First Hit: The crisp preciseness and fine tuning of the animation is fabulous and the film held my and a theater full of kids’ interest.
Watching animation today is not like watching animation of the past. Early animation, like the original Popeye, Steamboat Willie, and Mighty Mouse cartoon animation, used thousands and thousands of still pictures moved in rapid fashion to create wonder fluid character movements.
As the 1970s and 1980s rolled in the cost of doing animation like this fell by the wayside and fluid movements by animated characters became a thing of the past. The producers left our minds to fill in the movements for us by reducing the number of still pictures used for movement.
Although, this was cost effective, anyone who really liked animation disliked the loss of beautiful clear movement. So in the 70s – 90s we were generally shown lousy animation except for Disney films which still used the old school process.
Then came the age of computer animation and the pinnacle effort of the animated film “Toy Story” which raised the bar to a level by which other computer animated films are measured. Madagascar: Escape 2 Africa continues in this tradition in that the crisp clarity and realism, in an animated way, of the film is wonderful.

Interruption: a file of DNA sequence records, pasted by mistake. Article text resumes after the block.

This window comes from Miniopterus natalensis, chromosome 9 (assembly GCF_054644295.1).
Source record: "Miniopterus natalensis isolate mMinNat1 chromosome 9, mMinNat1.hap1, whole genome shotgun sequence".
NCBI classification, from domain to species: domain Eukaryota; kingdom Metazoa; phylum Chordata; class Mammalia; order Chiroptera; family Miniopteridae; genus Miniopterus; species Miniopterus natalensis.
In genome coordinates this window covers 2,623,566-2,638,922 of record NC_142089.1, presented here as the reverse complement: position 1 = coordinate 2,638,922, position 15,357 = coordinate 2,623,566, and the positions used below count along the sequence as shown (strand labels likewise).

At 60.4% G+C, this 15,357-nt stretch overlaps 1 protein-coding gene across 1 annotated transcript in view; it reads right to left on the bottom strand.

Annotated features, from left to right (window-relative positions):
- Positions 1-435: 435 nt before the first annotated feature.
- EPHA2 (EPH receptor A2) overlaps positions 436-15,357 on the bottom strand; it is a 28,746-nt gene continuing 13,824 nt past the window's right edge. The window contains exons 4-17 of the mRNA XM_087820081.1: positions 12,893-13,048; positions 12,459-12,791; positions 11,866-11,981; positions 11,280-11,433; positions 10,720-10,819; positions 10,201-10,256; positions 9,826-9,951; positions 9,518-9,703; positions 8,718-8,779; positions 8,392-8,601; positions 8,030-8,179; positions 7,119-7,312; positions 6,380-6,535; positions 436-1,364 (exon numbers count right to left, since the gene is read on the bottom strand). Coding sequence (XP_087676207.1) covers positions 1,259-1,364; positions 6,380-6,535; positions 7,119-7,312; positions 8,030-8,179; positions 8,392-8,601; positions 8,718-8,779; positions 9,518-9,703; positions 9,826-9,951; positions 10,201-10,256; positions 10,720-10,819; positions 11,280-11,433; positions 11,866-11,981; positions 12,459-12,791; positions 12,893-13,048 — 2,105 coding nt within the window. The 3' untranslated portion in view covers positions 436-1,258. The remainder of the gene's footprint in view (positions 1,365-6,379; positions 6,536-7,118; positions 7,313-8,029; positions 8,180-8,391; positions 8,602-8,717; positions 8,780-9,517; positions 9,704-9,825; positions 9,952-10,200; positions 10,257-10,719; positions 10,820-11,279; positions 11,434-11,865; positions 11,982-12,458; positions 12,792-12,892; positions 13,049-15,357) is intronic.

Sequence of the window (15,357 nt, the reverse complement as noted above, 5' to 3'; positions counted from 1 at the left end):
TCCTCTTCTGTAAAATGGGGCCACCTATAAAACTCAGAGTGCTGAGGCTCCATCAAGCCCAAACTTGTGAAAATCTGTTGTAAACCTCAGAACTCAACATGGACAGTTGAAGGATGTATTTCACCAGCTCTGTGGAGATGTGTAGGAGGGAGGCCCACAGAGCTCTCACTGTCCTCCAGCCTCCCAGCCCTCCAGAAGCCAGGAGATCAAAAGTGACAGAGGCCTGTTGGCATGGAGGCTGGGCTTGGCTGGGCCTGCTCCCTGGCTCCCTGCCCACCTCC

Movements of the animals take on both animal like characterizations but also a humanness that engages the audience. Although with this film the story line is rather convoluted, it works and the characters are lively and fun to watch.
The voiceovers by the actors involved are wonderful and border on being too adult at times, but then again it’s been a long time since I’ve been on a playground.
The animation is crisp and precise; just watch the fine hair on the characters and the water effects. I’m not sure why they picked a tough old lady from New York is one of the main antagonists but, in the end, it works.
Overall: The quality of the pictures is stronger than the story line, but in the end it was very satisfying and the kids in the theater loved it.